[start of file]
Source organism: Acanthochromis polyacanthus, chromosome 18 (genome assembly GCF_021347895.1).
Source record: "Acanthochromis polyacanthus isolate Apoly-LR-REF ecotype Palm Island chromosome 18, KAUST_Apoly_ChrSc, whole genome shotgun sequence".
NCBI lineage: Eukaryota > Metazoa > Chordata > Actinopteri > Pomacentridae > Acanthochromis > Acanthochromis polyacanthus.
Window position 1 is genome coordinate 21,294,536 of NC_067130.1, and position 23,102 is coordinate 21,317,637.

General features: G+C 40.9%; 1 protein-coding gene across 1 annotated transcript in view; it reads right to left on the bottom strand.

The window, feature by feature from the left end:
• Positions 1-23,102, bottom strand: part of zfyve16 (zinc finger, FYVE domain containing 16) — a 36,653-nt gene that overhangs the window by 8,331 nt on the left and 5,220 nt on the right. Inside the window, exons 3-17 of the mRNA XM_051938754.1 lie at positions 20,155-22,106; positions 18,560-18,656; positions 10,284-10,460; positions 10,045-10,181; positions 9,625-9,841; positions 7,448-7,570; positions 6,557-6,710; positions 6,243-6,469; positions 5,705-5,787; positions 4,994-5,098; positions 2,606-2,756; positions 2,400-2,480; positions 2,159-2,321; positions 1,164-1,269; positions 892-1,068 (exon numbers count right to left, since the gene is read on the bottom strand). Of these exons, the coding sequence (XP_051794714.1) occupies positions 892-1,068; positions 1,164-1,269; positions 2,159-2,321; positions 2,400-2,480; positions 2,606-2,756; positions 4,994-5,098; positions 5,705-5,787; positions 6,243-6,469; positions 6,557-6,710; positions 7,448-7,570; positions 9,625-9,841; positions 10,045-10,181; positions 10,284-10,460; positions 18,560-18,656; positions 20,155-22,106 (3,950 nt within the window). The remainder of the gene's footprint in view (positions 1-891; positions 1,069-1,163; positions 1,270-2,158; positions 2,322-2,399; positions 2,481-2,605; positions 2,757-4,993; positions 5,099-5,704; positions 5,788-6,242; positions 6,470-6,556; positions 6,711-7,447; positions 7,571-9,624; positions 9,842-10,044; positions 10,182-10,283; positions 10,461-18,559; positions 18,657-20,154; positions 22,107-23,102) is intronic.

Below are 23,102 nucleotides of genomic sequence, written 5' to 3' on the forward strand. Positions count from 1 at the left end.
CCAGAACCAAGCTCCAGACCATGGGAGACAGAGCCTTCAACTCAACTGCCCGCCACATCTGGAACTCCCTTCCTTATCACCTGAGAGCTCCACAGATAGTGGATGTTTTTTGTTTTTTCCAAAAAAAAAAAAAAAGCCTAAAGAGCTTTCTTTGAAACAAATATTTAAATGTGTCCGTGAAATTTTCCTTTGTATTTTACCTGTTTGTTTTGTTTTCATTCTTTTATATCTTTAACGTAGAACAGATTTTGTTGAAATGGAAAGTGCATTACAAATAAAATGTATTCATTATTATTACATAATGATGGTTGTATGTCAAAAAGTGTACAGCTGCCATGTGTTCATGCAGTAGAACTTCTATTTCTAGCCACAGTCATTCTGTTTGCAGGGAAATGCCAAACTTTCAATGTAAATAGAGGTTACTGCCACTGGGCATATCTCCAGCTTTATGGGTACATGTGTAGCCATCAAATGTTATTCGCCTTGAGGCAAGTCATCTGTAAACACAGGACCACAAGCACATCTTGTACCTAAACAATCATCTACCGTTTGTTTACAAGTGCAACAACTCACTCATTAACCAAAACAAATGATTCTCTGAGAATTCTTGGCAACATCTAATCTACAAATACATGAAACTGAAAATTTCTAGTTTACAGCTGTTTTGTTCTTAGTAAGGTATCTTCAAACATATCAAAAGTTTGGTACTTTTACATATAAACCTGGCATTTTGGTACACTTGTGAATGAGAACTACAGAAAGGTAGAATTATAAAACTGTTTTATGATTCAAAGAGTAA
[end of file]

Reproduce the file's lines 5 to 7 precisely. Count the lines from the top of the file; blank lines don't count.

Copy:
General features: G+C 40.9%; 1 protein-coding gene across 1 annotated transcript in view; it reads right to left on the bottom strand.

The window, feature by feature from the left end:
• Positions 1-23,102, bottom strand: part of zfyve16 (zinc finger, FYVE domain containing 16) — a 36,653-nt gene that overhangs the window by 8,331 nt on the left and 5,220 nt on the right. Inside the window, exons 3-17 of the mRNA XM_051938754.1 lie at positions 20,155-22,106; positions 18,560-18,656; positions 10,284-10,460; positions 10,045-10,181; positions 9,625-9,841; positions 7,448-7,570; positions 6,557-6,710; positions 6,243-6,469; positions 5,705-5,787; positions 4,994-5,098; positions 2,606-2,756; positions 2,400-2,480; positions 2,159-2,321; positions 1,164-1,269; positions 892-1,068 (exon numbers count right to left, since the gene is read on the bottom strand). Of these exons, the coding sequence (XP_051794714.1) occupies positions 892-1,068; positions 1,164-1,269; positions 2,159-2,321; positions 2,400-2,480; positions 2,606-2,756; positions 4,994-5,098; positions 5,705-5,787; positions 6,243-6,469; positions 6,557-6,710; positions 7,448-7,570; positions 9,625-9,841; positions 10,045-10,181; positions 10,284-10,460; positions 18,560-18,656; positions 20,155-22,106 (3,950 nt within the window). The remainder of the gene's footprint in view (positions 1-891; positions 1,069-1,163; positions 1,270-2,158; positions 2,322-2,399; positions 2,481-2,605; positions 2,757-4,993; positions 5,099-5,704; positions 5,788-6,242; positions 6,470-6,556; positions 6,711-7,447; positions 7,571-9,624; positions 9,842-10,044; positions 10,182-10,283; positions 10,461-18,559; positions 18,657-20,154; positions 22,107-23,102) is intronic.